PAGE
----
Last week, Republican presidential candidate Jeb Bush released 33 years of tax returns. He reported a little more than $7.2 million in AGI and $2.9 million in taxes paid on his 2013 and most recent tax return. His...
- North Carolina Governor to Sign New Tax Reform Law
North Carolina Governor to Sign New Tax Reform Law
Lowered Rates and Sales Tax Changes Welcome; More Work Needed
Washington, D.C., July 23, 2013—Last week, North Carolina legislators passed major tax reform legislation, and Governor Pat McCrory is scheduled to sign the legislation at a ceremony this afternoon. The plan, the subject of spirited debate in the state’s General Assembly, lowers individual and corporate income taxes, abolishes the estate tax, and modestly broadens the sales tax base.
The improvements in the state’s tax code will benefit individual taxpayers as well as business owners, and will make North Carolina a more attractive place for new investment. The simplification of gross receipts taxes and elimination of preferential rates for particular industries will also be a bonus for the state’s economy.
“Charging multiple tax rates on different industries and transactions is non-neutral and adds unnecessary complexity to the tax code,” said Tax Foundation economist Elizabeth Malm. “The expansion of the sales tax base to services is unfortunately far less comprehensive than we originally hoped, but the plan still represents a step forward. We hope that future reform efforts will continue this work.”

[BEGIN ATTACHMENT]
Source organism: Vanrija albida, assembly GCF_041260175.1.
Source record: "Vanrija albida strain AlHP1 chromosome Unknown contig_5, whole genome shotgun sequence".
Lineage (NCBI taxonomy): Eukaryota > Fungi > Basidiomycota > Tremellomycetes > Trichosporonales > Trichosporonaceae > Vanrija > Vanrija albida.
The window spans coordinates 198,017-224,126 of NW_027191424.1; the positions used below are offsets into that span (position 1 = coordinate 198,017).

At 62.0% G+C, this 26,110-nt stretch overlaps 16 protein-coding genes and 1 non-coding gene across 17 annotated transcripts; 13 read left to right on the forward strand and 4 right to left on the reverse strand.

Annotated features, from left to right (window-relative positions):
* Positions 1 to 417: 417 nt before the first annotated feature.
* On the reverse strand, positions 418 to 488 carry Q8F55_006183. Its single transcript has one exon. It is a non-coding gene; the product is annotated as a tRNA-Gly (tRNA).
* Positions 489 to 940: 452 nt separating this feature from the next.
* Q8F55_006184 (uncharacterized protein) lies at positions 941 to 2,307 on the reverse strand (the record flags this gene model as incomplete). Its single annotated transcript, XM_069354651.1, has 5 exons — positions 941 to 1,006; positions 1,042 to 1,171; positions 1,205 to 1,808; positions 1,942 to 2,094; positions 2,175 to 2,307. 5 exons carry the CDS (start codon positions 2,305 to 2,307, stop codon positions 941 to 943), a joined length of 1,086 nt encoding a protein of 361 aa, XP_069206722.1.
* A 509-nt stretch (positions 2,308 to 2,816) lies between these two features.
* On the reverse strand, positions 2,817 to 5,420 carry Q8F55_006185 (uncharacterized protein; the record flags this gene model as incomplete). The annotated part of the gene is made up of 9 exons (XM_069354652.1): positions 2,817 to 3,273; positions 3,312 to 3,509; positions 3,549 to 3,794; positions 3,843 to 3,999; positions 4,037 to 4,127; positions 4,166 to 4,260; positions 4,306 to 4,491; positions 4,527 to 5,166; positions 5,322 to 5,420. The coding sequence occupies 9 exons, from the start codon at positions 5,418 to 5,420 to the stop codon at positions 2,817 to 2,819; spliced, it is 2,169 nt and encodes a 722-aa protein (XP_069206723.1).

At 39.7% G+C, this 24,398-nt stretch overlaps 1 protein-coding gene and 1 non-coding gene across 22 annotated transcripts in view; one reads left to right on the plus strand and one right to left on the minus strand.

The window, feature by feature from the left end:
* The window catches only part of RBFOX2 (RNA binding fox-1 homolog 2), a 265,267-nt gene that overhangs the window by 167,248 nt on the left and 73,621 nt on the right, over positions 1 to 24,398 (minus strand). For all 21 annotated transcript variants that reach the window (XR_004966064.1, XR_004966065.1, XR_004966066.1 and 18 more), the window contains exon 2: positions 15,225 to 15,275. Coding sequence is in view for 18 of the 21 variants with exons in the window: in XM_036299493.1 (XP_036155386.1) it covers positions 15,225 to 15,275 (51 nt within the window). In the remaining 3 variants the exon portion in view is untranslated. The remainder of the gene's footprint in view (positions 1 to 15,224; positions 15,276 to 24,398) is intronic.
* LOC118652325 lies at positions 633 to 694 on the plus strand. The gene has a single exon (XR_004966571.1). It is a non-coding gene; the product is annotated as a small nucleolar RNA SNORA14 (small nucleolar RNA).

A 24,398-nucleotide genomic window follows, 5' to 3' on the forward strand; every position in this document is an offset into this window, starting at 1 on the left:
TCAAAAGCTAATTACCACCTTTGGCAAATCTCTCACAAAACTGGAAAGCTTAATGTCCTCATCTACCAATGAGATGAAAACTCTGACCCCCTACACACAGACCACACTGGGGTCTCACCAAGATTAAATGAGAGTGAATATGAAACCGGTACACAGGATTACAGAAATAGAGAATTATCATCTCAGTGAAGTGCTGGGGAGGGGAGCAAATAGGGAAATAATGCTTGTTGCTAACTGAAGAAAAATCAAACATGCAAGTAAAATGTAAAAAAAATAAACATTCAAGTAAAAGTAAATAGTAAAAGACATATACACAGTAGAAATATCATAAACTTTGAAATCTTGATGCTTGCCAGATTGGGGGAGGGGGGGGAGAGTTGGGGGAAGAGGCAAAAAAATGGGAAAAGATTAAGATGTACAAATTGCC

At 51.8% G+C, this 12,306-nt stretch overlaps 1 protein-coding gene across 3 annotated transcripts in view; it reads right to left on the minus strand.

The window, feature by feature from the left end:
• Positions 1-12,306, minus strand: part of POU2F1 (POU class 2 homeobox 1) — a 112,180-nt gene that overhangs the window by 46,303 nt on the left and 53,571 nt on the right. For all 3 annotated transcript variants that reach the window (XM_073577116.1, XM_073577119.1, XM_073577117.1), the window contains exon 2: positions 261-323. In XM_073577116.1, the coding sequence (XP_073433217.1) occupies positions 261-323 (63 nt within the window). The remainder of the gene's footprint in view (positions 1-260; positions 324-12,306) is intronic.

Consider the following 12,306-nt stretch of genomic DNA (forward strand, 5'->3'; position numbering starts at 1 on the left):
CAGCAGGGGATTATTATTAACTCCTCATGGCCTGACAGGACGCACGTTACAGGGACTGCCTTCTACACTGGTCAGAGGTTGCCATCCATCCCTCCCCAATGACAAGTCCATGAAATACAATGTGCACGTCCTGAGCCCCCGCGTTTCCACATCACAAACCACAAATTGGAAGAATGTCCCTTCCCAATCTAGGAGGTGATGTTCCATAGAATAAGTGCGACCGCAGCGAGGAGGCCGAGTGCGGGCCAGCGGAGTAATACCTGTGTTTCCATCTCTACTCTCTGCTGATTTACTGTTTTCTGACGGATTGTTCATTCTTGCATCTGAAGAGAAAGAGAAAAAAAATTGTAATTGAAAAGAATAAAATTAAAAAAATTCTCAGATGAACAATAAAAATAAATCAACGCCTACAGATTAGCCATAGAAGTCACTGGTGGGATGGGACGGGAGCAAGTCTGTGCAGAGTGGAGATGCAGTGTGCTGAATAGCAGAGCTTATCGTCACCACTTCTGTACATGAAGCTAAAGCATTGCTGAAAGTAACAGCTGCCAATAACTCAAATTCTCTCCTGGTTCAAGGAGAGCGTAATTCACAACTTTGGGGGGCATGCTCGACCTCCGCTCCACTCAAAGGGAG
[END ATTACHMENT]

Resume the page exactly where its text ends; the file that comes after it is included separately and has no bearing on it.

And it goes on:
The legislation will reduce the income tax from 7.75 percent to 5.75 percent while eliminating carve-outs. It also provides a $7,500 standard deduction, an increase from the state’s existing $3,000 deduction, drops the corporate rate to 5 percent, modestly broadens the sales tax to include some service contracts, and eliminates the state’s estate tax.
“It was a privilege working with lawmakers and policy advocates in North Carolina as they decided how the state’s tax system should best be reformed,” said Tax Foundation Vice President for Legal and State Projects Joseph Henchman. “The Tax Foundation’s earliest work, stretching back to the late 1930s, involved helping taxpayers at the local and state levels who were working on ways to improve the tax systems where they lived. Several decades later, that work continues.”
The Tax Foundation is a nonpartisan research organization that has monitored fiscal policy at the federal, state and local levels since 1937. To schedule an interview, please contact Richard Morrison, the Tax Foundation’s Manager of Communications, at 202-464-5102 or email@example.com.
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